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    dissertationIn this dissertation, I argue that although the Gothic sensibility in the U.S. cultural tradition is often associated with the regional spaces of the South and the Northeast, we should also be willing to imagine the U.S. West in Gothic terms. Stories of ghosts, haunting, and trauma help us to come to terms not only with the historical legacy of the Western frontier, but can also help us grapple with the West in today's period of global capital flows, inequality, frayed social ties, and the deterioration of meaningful metanarratives. Toward this end of reconsidering the West as a haunted space of trauma (past and present), I examine cultural texts that help illuminate the fraught, "out of joint" qualities of the post-1989 West: Sandra Cisneros's Caramelo, Sherman Alexie's Flight, Walter Kirn's Up in the Air, Richard Rodriguez's Brown, Jon Krakauer's Into the Wild, and Charles Bowden's Murder City

    Review of \u3ci\u3eWorking the Land: The Stories of Ranch and Farm Women in the Modern American West\u3c/i\u3e by Sandra K. Schackel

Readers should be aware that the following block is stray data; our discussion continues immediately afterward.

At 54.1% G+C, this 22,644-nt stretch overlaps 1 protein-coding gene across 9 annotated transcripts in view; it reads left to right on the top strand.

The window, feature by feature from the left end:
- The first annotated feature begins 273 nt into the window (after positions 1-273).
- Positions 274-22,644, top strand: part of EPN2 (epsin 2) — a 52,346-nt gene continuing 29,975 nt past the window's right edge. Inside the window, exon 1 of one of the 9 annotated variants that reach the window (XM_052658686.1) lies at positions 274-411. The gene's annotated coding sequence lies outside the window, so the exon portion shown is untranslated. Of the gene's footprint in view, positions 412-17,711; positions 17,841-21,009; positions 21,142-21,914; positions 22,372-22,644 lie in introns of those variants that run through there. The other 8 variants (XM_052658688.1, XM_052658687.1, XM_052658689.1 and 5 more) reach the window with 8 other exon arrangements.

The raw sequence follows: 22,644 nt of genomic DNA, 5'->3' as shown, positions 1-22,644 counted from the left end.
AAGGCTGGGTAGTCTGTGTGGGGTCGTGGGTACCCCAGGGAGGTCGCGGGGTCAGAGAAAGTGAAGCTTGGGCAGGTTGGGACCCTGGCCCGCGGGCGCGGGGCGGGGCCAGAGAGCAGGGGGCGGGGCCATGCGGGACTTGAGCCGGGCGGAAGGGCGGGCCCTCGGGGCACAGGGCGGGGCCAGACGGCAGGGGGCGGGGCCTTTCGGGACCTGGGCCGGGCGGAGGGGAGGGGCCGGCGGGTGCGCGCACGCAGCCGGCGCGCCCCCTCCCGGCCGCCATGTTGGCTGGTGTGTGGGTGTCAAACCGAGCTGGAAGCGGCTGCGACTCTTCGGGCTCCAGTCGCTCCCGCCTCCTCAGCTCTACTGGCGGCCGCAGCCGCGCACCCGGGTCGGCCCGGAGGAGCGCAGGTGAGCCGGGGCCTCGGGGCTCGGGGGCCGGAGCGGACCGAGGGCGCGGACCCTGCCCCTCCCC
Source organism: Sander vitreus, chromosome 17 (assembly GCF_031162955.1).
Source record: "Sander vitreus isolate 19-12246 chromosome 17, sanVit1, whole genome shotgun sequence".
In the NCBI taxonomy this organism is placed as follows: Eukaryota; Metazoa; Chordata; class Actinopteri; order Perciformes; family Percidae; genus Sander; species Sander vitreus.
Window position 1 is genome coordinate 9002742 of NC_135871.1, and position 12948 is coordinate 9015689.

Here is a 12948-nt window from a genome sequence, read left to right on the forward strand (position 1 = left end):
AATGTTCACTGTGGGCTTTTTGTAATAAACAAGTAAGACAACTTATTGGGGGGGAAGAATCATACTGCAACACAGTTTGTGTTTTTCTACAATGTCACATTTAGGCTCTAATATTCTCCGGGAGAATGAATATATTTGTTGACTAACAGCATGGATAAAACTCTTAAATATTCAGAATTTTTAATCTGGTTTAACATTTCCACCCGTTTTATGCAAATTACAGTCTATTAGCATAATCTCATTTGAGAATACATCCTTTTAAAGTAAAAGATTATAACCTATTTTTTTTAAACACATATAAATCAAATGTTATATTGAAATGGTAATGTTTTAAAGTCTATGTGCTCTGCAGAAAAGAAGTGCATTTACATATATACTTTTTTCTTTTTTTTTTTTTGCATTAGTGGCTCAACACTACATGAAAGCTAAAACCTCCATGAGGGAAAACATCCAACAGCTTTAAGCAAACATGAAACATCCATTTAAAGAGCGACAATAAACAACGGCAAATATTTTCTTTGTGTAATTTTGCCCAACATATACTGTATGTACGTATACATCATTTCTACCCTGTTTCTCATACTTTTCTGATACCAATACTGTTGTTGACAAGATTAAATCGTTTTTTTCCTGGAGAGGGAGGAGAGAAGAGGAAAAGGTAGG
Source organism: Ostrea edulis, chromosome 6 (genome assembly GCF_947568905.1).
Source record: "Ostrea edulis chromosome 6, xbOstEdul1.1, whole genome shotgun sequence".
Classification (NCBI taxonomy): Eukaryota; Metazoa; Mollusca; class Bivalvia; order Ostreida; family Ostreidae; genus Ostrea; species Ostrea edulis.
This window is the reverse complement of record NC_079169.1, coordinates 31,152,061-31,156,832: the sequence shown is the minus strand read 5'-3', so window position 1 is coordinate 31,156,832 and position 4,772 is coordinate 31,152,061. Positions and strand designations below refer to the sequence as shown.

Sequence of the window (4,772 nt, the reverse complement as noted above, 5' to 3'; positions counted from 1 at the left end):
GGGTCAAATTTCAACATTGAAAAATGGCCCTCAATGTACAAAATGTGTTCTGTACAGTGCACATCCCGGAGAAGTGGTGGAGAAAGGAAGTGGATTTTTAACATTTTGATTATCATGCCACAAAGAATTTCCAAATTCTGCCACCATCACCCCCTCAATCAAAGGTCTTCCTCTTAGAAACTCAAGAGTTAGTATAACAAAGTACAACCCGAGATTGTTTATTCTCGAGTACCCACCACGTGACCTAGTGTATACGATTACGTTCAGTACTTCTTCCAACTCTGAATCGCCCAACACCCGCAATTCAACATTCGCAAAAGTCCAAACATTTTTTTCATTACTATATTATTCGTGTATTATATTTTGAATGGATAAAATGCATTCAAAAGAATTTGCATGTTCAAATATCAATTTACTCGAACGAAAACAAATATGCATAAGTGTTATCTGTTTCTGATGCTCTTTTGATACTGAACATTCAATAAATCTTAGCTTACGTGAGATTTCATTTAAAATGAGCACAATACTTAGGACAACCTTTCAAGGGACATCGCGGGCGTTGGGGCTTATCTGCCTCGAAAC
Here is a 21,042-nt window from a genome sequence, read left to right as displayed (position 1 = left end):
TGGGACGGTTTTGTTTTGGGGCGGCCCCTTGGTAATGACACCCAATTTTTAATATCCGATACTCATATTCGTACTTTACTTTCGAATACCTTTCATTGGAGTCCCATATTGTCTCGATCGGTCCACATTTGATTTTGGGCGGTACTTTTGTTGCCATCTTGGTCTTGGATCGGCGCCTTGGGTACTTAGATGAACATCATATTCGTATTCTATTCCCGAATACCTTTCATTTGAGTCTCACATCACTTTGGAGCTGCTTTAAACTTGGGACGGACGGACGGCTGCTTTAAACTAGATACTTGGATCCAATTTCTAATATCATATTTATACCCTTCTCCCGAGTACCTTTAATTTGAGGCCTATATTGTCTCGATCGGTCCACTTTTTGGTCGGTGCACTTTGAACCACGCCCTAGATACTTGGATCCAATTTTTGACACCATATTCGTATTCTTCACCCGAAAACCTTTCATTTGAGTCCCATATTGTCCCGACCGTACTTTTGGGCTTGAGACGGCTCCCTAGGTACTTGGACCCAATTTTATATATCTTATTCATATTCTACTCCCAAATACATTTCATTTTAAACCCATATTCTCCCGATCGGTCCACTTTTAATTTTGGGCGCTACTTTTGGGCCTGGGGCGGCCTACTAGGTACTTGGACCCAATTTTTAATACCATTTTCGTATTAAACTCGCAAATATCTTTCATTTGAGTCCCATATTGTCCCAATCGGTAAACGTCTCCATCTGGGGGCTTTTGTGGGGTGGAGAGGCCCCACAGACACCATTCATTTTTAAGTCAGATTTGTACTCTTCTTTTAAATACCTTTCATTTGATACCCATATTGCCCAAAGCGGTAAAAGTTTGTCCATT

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    In 1995 Sandra Schackel, then professor of history at Boise State University, was asked to contribute a chapter about rural women\u27s experiences to an anthology on the post World War II American West. The research Schackel accumulated for that chapter, largely in the form of interviews of farm- and ranchwives, provided the foundation for this slender volume. It is a foundation upon which she did relatively little to build. While her oral historical approach suggests some tantalizing avenues for further exploration, they remain for the most part rural roads not taken

    Harpur Palate, Volume 8 Issue 1, Summer 2008

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    Contributors: Jacob M. Appel | Devon Miller-Duggan | Salvatore Attardo | Rumit Pancholi | Blake Butler | W. Todd Kaneko | Jona Colson | Brian Russell | Patricia Engel | Patrick Carrington | Ron McFarland | Denise Duhamel | Sinduja Sathiyaseelan | Rumit Pancholi | Sharon Doyle | Charles Eldred, Hokusai, Albrecht Durer, Unknown, Luca Giordana, Benjamin West | John T. Tigonis | Amy Bracken Sparks | T. J. Forrester | Meg Franklin | Phoebe Reeves | Joseph J. Capista | Jim Daniels | Robert Long Foreman | Elizabeth Fogle | Jared Walls | Wendy Barker | Dave Peters | Michael Homolka | Micah Ling | Sara Kaplan | Jenny Hanning | Sandra M. Castillo | Rebecca Givens | Jessica Goodfello